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Friday Drankin: Boiler Gold American Golden Ale

Global Citizen And Cadillac Present: The Accelerator Series Featuring Charlie Puth Photo by Theo Wargo/NBC/Getty Images for Global Citizen

I know we’re early in this series, but the news we received yesterday that Purdue now has its own beer was too good to pass up. That means we’re revisiting the first brewery we ever profiled in this series: People’s Brewing in Lafayette.

From the Lafayette Journal & Courier, photo credit to John Terhune.
John Terhune

Yes, you read that right: Purdue now has its own beer. Earlier this week People’s debuted Boiler Gold American Golden Ale and it is officially branded through Purdue University:

The beer he had at People’s brewing facilities on North Ninth Street in Lafayette. Plenty, in fact, to put in kegs to deliver 2,000 samples for the beer’s debut Friday at Indianapolis’ Monument Circle for the Circle Up Boiler Tailgate, an afternoon pep rally ahead of Saturday’s Purdue-Louisville football game at Lucas Oil Stadium.

And a run of 150 cases of Boiler Gold wasn’t due to Ross-Ade Stadium for another week, ahead of Purdue’s Sept. 8 game against Ohio. For starters, Boiler Gold will be sold only during Purdue games and in the 1869 Tap Room in the Purdue Memorial Union. Later, People’s will distribute six packs to retailers in Indiana and the Chicago area in time for the holidays.

There was one small detail: “Mitch Daniels wants some cans to show on the Circle,” Johnson said. “It’s going to happen.”

So yes, if you’re going to the Circle Up tailgate they will be available later this afternoon. This is a beer that is home grown too, according to the article:

Boiler Gold was born out of collaborations between Hoosier craft brewers – there are more than 130 in the state, according to the Indiana Brewers Guild – and Purdue’s Department of Food Sciences, which runs the Hops and Brewing Analysis Lab.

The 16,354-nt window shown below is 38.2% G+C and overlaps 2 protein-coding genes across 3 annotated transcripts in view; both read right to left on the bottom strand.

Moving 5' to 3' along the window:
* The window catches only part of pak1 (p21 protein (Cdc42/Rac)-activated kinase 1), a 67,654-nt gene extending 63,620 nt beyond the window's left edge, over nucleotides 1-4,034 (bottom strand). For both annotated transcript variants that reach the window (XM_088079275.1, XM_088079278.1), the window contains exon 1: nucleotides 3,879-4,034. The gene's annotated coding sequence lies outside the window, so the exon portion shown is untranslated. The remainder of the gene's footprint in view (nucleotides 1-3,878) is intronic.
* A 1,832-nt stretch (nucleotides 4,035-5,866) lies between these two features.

Johnson said that since People’s opened in 2009, the brewery has been tapping into Purdue expertise for everything from the feasibility of locally grown hops – generally a specialty of less humid climates in the Pacific Northwest – to marketing help from the Krannert School of Management.

Brian Farkas, head of Purdue’s food sciences, compared the relatively new Hops and Brewing Analysis Lab to the Purdue Wine and Grape Team, which has been putting university research in the hands of Indiana’s wine industry.

“That really is the benchmark for working collaboration between Purdue and the beverage industry, in this case,” Farkas said. “The wine grape program has been around 25 years or so, supporting the wine industry, offering workshops, doing analysis on soil quality on wine grapes and more. So we’re kind of modeling after that, offering support to the hops industry and the grain industry as it tries to come around, and to the craft breweries with analysis.”

It is not surprise that this is a home grown beer. Brewing has really taken off across the state of Indiana in the last five years, thus the impetus for this entire series. Indiana’s rich agricultural history even has the most basic elements of beer steeped in Purdue roots. Earlier this week David Kaminski e-mailed me about Crazy Horse Hops in Knightstown, Indiana. The CFO and COO (David’s brother) are both proud Purdue grads and they have been so successful as a start-up that everything they are producing has already been sold BEFORE it is even harvested.

So drink up, Boilers! We officially have our own beer this fall! I will definitely be on the hunt for some.